When it comes to dealing and responding to guest service issues via social media platforms, hoteliers have another incentive to jump on board: TripAdvisor. Experience has shown that if you can quickly acknowledge and engage with an unhappy guest who is using social media to broadcast their dissatisfaction with your hotel, you will keep them from posting a negative review on TripAdvisor or Yelp.
On the flip side, timely responses and engagement with hotel guests – past, present and future – can create a feeling of “goodwill and loyalty.” This can be converted into positive reviews and comments on the major review sites. Social media customer service is all about listening and engaging with customer comments on a near real-time basis.
Now let’s look at what’s also coming down the road: Real-time social customer service. Online technology customer service players, such as Live Chat and Live Person, are finally going to get the respect they deserve. These companies are making it so easy for any hotel website to be powered with real-time customer service technology. Simply add a snippet of code onto your website, and you have the technology infrastructure to provide around-the-clock social customer service.
So the real question for your hotel is, how do you add the human element? Notice I said “how” not “when.” As I previously stated, 2016 is the year for your hotel to try different solutions so your property doesn’t fall behind consumer expectations.
Finding opportunities to move market share
Real-time social customer service equals increased real-time revenue opportunities and bookings for hotels. According to a Forrester’s 2014 study, 55 percent of U.S. adults online are likely to abandon their purchase if they can’t find a quick answer to their question.
In addition to hotel websites having robust FAQ pages, like we’ve come to expect on product e-commerce sites such as Amazon and Best Buy, sharp hotel operators should be monitoring competitor social customer service channels for opportunities to engage with consumers of a competitive brand.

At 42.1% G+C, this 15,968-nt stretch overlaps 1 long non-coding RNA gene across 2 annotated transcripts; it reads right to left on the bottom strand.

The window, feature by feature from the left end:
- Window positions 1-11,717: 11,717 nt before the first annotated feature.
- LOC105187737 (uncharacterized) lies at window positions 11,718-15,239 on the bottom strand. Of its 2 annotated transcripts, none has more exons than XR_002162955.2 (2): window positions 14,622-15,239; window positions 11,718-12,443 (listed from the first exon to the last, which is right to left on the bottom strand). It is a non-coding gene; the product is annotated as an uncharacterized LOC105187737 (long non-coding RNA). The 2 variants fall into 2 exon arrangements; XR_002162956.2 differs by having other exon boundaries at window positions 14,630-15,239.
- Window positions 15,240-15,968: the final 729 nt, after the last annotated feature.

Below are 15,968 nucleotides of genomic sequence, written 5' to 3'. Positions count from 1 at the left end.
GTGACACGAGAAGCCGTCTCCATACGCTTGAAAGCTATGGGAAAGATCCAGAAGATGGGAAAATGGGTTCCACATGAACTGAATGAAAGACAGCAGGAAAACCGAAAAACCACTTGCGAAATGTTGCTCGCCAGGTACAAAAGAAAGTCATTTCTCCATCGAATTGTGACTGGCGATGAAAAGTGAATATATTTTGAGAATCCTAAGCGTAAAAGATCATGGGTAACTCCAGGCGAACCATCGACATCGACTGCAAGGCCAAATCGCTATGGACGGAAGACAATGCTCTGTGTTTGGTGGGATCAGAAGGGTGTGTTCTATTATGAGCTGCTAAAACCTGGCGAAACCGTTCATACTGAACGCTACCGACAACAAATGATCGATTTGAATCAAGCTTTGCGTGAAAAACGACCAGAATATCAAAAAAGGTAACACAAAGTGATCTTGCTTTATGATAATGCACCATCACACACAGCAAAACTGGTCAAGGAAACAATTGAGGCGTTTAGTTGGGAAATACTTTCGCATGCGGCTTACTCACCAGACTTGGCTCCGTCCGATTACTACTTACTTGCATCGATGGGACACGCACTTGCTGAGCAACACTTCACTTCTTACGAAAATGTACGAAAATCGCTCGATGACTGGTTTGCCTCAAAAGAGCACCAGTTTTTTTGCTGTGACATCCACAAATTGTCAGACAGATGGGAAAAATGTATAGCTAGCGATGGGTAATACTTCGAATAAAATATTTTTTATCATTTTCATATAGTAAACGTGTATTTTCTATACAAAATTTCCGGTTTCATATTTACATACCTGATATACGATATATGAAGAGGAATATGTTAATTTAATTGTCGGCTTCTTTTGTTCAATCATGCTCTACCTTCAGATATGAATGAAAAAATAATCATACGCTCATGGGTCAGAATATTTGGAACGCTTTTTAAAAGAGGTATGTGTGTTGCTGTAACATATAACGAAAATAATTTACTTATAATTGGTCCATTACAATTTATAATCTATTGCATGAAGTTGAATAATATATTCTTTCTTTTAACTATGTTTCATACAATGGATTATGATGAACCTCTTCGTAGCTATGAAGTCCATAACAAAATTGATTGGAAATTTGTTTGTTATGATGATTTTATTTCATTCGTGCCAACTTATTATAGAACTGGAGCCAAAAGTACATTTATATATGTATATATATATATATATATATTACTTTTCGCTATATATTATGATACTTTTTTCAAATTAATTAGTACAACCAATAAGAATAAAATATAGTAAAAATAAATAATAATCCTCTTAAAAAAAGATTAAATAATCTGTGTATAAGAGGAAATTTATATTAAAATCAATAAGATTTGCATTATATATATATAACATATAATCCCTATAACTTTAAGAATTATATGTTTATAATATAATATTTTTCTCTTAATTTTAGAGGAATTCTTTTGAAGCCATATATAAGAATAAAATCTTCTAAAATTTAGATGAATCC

For example, it is not uncommon for a hotel branded property to interject itself into an opportunistic social customer service conversation happening with another brand. Something like, “We know you’re not staying with us this time, but we can help you with that dinner reservation.” This type of engagement shows the customer who is listening and most attentive to their social media customer service inquiry and can actually move market share as well as create new loyal guests.
Fitting social media customer service into your overall strategy
So where does social media customer service belong in your hotel’s overall strategy? Is it a function of the marketing department or hotel operations?
When we look at Twitter, the most widely used social media support channel, we see that the large hotel brands have set up dedicated Twitter accounts for customer services. For example, Hilton Worldwide has @hiltonhelp and Starwood Hotels & Resorts has set up @spgassist. This allows the brands to separate regular brand mentions from actual support requests that, in turn, allows support agents to focus purely on support issues.
However, for the hotel property-specific environment, I would recommend only one Twitter account covering both social media marketing and social media customer service activities. I recommend this approach, as the level of support tweets simply doesn’t justify the management of two Twitter accounts and separate support teams.